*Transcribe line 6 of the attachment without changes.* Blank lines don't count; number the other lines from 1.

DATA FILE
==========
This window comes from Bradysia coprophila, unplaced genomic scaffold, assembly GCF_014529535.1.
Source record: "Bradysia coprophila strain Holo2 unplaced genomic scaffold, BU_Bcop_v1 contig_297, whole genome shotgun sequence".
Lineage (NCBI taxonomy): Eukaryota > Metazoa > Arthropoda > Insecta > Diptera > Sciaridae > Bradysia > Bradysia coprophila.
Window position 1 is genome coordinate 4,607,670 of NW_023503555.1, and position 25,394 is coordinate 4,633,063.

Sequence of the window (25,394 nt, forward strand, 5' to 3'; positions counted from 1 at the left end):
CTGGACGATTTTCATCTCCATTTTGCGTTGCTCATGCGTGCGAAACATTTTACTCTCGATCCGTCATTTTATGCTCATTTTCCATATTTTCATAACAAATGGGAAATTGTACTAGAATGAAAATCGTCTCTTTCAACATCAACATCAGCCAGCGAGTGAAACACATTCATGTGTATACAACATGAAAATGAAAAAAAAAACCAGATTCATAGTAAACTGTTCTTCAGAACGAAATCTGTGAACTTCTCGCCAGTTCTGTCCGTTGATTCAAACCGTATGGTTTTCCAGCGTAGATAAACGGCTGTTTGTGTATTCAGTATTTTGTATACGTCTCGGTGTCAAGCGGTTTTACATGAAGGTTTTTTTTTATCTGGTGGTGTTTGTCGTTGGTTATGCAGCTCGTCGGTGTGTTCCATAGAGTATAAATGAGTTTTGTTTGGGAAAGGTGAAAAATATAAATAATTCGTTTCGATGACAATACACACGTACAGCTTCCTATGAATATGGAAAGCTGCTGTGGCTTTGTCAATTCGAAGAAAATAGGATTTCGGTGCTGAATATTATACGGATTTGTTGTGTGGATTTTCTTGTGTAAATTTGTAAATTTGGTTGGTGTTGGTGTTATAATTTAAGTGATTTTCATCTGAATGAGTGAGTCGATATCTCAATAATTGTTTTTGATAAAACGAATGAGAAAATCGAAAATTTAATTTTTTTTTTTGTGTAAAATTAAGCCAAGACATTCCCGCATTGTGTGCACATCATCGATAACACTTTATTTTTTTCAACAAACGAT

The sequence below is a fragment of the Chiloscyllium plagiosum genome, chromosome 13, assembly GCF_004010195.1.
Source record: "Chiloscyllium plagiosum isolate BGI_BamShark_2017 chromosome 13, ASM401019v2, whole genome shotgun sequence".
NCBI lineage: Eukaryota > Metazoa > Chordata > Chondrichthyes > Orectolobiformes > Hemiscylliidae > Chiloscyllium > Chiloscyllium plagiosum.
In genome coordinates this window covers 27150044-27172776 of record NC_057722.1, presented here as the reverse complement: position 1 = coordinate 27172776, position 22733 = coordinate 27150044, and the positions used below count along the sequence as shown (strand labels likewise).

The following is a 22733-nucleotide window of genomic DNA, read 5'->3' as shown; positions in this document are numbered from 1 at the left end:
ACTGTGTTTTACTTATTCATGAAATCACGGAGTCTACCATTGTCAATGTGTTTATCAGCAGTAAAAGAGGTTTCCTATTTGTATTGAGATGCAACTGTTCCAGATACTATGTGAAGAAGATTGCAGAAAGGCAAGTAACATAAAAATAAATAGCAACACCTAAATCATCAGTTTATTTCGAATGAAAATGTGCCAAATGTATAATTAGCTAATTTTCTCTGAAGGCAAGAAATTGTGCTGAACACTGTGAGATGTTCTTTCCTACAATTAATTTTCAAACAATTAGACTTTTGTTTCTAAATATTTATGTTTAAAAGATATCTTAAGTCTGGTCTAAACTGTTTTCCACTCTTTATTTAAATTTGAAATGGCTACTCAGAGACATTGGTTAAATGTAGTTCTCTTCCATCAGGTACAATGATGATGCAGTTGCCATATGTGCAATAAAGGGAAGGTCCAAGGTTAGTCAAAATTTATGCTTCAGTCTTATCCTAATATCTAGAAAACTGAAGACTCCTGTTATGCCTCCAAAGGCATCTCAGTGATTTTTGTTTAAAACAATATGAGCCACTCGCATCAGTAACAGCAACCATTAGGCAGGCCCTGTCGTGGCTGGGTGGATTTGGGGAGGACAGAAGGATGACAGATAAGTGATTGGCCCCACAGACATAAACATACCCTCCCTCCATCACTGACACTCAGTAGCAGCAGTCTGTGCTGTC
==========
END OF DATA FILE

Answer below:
CTGGACGATTTTCATCTCCATTTTGCGTTGCTCATGCGTGCGAAACATTTTACTCTCGATCCGTCATTTTATGCTCATTTTCCATATTTTCATAACAAATGGGAAATTGTACTAGAATGAAAATCGTCTCTTTCAACATCAACATCAGCCAGCGAGTGAAACACATTCATGTGTATACAACATGAAAATGAAAAAAAAAACCAGATTCATAGTAAACTGTTCTTCAGAACGAAATCTGTGAACTTCTCGCCAGTTCTGTCCGTTGATTCAAACCGTATGGTTTTCCAGCGTAGATAAACGGCTGTTTGTGTATTCAGTATTTTGTATACGTCTCGGTGTCAAGCGGTTTTACATGAAGGTTTTTTTTTATCTGGTGGTGTTTGTCGTTGGTTATGCAGCTCGTCGGTGTGTTCCATAGAGTATAAATGAGTTTTGTTTGGGAAAGGTGAAAAATATAAATAATTCGTTTCGATGACAATACACACGTACAGCTTCCTATGAATATGGAAAGCTGCTGTGGCTTTGTCAATTCGAAGAAAATAGGATTTCGGTGCTGAATATTATACGGATTTGTTGTGTGGATTTTCTTGTGTAAATTTGTAAATTTGGTTGGTGTTGGTGTTATAATTTAAGTGATTTTCATCTGAATGAGTGAGTCGATATCTCAATAATTGTTTTTGATAAAACGAATGAGAAAATCGAAAATTTAATTTTTTTTTTTGTGTAAAATTAAGCCAAGACATTCCCGCATTGTGTGCACATCATCGATAACACTTTATTTTTTTCAACAAACGAT